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November 18.

The Dedication of the Churches of Sts. Peter, and Paul, at Rome. Sts. Alphæus, and Zachæus; also Romanus, and Barulas. St. Odo, Abbot of Cluni, A. D. 942. St. Hilda, or Hild, Abbess, A. D. 680.

The "Mirror of the Months," a pleasing volume published in the autumn of 1825, and devoted to the service of the year, points to the appearance of nature at this time:—"The last storm of autumn, or the first of winter, (call it which you will) has strewed the bosom of the all-receiving earth with the few leaves that were still clinging, though dead, to the already sapless branches; and now all stand bare once more, spreading out their innumerable ramifications against the cold grey sky, as if sketched there for a study by the pencil of your only successful drawing-mistress—nature.

"Of all the numerous changes that are perpetually taking place in the general appearance of rural scenery during the year, there is none so striking as this which is attendant on the falling of the leaves; and there is none in which the unpleasing effects so greatly predominate over the pleasing ones. To say truth, a grove denuded of its late gorgeous attire, and instead of bowing majestically before the winds, standing erect and motionless while they are blowing through it, is 'a sorry sight,' and one upon which we will not dwell. But even this sad consequence of the coming on of winter (sad in most of its mere visible effects,) is not entirely without redeeming accompaniments; for in most cases it lays open to our view objects that we are glad to see again, if it be but in virture of their association with past years; and in many cases it opens vistas into sweet distances that we had almost forgotten, and brings into view objects that we may have been sighing for the sight of all the summer long. Suppose, for example, that the summer view from windows of a favourite sleeping-room is bounded by a screen of shrubs, shelving upwards from the turf, and terminating in a little copse of limes, beeches, and sycamores; the prettiest boundary that can greet the morning glance when the shutters are opened, and the sun slants gaily in at them, as if glad to be again admitted. How pleasant is it, when (as now) the winds of winter have stripped the branches that thus bound our view in, to spy beyond them, as if through network, the sky-pointing spire of the distant village church, rising from behind the old yew tree that darkens its portal; and the trim parsonage beside it, its ivy-grown windows glittering perhaps in the early sun! Oh, none but those who will see the good that is in every thing, know how very few evils there are without some of it attendant on them, and yet how much of good there is unmixed with any evil.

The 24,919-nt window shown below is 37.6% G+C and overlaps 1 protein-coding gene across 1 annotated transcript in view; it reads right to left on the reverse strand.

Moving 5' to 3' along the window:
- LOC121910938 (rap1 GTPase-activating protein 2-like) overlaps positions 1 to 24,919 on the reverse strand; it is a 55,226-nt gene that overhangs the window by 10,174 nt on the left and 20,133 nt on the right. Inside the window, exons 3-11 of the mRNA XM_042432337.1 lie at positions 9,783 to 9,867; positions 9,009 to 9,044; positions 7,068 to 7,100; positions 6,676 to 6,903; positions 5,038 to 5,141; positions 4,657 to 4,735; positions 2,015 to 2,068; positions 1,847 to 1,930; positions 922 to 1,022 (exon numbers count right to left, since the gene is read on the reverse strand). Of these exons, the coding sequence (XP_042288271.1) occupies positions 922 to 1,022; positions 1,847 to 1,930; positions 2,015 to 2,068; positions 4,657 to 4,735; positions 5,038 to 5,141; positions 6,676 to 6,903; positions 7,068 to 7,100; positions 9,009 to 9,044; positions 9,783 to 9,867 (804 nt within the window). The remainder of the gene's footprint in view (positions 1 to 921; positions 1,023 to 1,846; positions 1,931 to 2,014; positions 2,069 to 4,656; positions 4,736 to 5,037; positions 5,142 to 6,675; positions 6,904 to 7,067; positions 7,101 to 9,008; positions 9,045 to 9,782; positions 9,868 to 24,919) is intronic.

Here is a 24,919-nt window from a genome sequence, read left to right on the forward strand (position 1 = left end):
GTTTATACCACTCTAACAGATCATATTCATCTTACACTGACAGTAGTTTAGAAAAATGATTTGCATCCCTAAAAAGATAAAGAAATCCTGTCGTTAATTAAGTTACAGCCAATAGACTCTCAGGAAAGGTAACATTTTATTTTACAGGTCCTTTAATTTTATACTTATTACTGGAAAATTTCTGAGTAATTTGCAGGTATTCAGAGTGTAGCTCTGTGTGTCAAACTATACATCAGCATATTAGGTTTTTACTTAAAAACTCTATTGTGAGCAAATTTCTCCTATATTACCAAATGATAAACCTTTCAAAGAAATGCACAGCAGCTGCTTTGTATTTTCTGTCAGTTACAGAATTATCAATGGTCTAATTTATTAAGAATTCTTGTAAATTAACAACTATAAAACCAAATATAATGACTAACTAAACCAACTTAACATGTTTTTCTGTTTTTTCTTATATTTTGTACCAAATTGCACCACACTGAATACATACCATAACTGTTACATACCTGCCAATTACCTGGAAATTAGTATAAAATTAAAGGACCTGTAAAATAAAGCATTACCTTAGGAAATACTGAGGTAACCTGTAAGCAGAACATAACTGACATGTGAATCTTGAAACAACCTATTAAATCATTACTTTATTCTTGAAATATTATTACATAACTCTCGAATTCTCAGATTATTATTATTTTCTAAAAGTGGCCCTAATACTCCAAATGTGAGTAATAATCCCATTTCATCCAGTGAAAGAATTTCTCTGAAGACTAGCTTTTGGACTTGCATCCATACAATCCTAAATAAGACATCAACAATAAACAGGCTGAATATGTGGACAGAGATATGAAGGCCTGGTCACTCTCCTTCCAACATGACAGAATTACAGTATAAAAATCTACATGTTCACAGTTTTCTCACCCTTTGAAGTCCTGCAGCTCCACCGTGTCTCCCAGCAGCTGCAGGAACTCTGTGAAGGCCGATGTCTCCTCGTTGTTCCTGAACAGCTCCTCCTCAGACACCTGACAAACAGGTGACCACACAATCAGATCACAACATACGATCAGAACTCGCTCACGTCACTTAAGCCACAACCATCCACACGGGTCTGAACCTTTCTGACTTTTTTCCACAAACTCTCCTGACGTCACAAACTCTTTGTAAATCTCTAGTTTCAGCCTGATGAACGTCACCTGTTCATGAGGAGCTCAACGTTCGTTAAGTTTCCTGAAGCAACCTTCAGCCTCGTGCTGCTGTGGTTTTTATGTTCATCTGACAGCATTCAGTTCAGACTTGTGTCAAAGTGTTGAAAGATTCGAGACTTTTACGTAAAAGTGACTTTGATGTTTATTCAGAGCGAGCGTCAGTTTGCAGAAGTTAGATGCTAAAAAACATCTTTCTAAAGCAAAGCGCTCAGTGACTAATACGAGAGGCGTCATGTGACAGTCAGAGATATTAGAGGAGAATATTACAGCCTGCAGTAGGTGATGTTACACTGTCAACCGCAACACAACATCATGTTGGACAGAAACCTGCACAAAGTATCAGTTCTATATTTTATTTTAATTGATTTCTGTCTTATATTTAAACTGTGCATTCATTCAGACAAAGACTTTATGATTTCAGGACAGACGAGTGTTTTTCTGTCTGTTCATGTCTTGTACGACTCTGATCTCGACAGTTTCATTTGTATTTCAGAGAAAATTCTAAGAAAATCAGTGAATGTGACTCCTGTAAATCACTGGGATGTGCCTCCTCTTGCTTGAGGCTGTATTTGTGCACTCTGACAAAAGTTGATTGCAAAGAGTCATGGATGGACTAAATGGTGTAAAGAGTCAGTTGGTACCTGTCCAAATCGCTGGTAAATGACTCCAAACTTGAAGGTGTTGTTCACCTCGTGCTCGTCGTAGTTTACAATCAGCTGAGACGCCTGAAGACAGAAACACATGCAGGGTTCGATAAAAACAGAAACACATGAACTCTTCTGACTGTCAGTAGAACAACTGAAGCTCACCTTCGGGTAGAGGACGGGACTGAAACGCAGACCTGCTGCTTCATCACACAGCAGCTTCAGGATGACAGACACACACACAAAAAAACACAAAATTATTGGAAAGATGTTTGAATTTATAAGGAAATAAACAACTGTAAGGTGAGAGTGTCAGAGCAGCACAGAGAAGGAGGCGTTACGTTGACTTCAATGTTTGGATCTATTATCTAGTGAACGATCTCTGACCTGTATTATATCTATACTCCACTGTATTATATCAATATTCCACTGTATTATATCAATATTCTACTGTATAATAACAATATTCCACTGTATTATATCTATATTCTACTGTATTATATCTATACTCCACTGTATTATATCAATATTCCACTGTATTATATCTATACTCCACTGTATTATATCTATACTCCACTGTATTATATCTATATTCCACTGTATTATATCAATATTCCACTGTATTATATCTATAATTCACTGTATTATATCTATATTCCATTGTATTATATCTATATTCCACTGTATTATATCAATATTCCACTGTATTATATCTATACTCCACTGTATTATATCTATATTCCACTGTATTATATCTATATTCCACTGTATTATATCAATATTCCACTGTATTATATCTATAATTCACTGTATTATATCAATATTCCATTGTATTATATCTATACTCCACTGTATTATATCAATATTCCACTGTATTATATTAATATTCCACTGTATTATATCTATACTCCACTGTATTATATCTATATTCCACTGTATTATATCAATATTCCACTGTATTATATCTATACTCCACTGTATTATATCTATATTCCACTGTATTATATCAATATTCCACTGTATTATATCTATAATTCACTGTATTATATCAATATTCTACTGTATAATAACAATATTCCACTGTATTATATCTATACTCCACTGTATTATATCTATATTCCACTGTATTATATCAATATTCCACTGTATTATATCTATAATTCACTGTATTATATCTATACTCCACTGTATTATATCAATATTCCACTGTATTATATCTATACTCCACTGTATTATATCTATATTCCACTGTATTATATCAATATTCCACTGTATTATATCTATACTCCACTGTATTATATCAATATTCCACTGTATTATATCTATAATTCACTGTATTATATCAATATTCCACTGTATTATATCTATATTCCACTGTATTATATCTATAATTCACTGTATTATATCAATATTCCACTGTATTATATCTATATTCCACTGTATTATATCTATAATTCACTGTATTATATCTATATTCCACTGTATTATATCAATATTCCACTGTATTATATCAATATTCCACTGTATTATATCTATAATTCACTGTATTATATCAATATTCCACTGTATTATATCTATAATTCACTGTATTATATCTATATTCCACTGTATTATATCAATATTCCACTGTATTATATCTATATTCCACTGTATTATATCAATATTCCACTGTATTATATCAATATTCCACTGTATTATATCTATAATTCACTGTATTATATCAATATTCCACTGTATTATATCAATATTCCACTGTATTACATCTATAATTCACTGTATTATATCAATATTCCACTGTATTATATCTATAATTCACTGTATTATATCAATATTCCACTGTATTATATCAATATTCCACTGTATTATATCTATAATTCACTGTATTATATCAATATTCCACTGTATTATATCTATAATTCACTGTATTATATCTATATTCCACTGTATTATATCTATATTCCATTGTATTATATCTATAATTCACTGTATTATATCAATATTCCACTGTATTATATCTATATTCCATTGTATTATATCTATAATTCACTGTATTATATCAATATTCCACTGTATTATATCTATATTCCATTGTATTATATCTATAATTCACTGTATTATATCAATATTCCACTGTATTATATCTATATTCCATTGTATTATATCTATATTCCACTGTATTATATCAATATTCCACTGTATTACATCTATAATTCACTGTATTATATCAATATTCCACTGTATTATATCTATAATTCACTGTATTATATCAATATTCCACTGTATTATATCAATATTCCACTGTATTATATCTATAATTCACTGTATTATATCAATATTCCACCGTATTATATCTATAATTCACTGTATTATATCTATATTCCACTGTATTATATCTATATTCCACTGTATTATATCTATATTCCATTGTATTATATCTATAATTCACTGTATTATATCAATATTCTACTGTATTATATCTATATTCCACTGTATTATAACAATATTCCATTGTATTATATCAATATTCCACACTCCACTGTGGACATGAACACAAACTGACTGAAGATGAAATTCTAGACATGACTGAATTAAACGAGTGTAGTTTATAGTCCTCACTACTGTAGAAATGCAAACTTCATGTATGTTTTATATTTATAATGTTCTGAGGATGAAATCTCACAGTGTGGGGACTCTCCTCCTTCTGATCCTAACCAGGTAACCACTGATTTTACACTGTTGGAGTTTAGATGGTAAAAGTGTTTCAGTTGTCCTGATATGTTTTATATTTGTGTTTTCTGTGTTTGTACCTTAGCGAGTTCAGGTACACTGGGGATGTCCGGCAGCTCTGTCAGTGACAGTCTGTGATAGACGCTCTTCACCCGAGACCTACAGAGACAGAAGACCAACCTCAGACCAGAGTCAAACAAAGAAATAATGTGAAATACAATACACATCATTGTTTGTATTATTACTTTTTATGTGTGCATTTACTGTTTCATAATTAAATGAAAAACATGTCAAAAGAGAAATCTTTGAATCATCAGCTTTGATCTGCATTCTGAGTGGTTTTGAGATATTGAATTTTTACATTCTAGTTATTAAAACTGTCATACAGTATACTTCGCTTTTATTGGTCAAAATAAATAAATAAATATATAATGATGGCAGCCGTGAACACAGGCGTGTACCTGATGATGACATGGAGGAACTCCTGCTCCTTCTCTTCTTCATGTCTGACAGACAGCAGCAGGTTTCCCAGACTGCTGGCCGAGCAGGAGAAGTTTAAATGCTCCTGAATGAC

"But though the least pleasant sight connected with the coming on of winter in this month is to see the leaves that have so gladdened the groves all the summer long, falling every where around us, withered and dead,—that sight is accompanied by another which is too often overlooked. Though most of the leaves fall in winter, and the stems and branches which they beautified stand bare, many of them remain all the year round, and look brighter and fresher now than they did in spring, in virtue of the contrasts that are every where about them. Indeed the cultivation of evergreens has become so general with us of late years, that the home enclosures about our country dwellings, from the proudest down to even the poorest, are seldom to be seen without a plentiful supply, which we now, in this month, first begin to observe, and acknowledge the value of. It must be a poor plot of garden-ground indeed that does not now boast its clumps of winter-blowing laurestinus; its trim holly bushes, bright with their scarlet berries; or its tall spruce firs, shooting up their pyramid of feathery branches beside the low ivy-grown porch. Of this last-named profuse ornamentor of whatever is permitted to afford it support, (the ivy) we now too every where perceive the beautifully picturesque effects: though there is one effect of it also perceived about this time, which I cannot persuade myself to be reconciled to: I mean where the trunk of a tall tree is bound about with ivy almost to its top, which during the summer has scarcely been distinguished as a separate growth, but which now, when the other leaves are fallen, and the outspread branches stand bare, offers to the eye, not a contrast, but a contradiction. But let us not dwell on any thing in disfavour of ivy, which is one of the prime boasts of the village scenery of our island, and which even at this season of the year offers pictures to the eye that cannot be paralleled elsewhere. Perhaps as a single object of sight, there is nothing which gives so much innocent pleasure to so many persons as an English village church, when the ivy has held undisputed possession of it for many years, and has hung its fantastic banners all around it. There is a charm about an object of this kind, which it is as difficult to resist as to explain."


Curly Passion-flower. Passiflora serrata.
Dedicated to the Churches of Sts. Peter and Paul.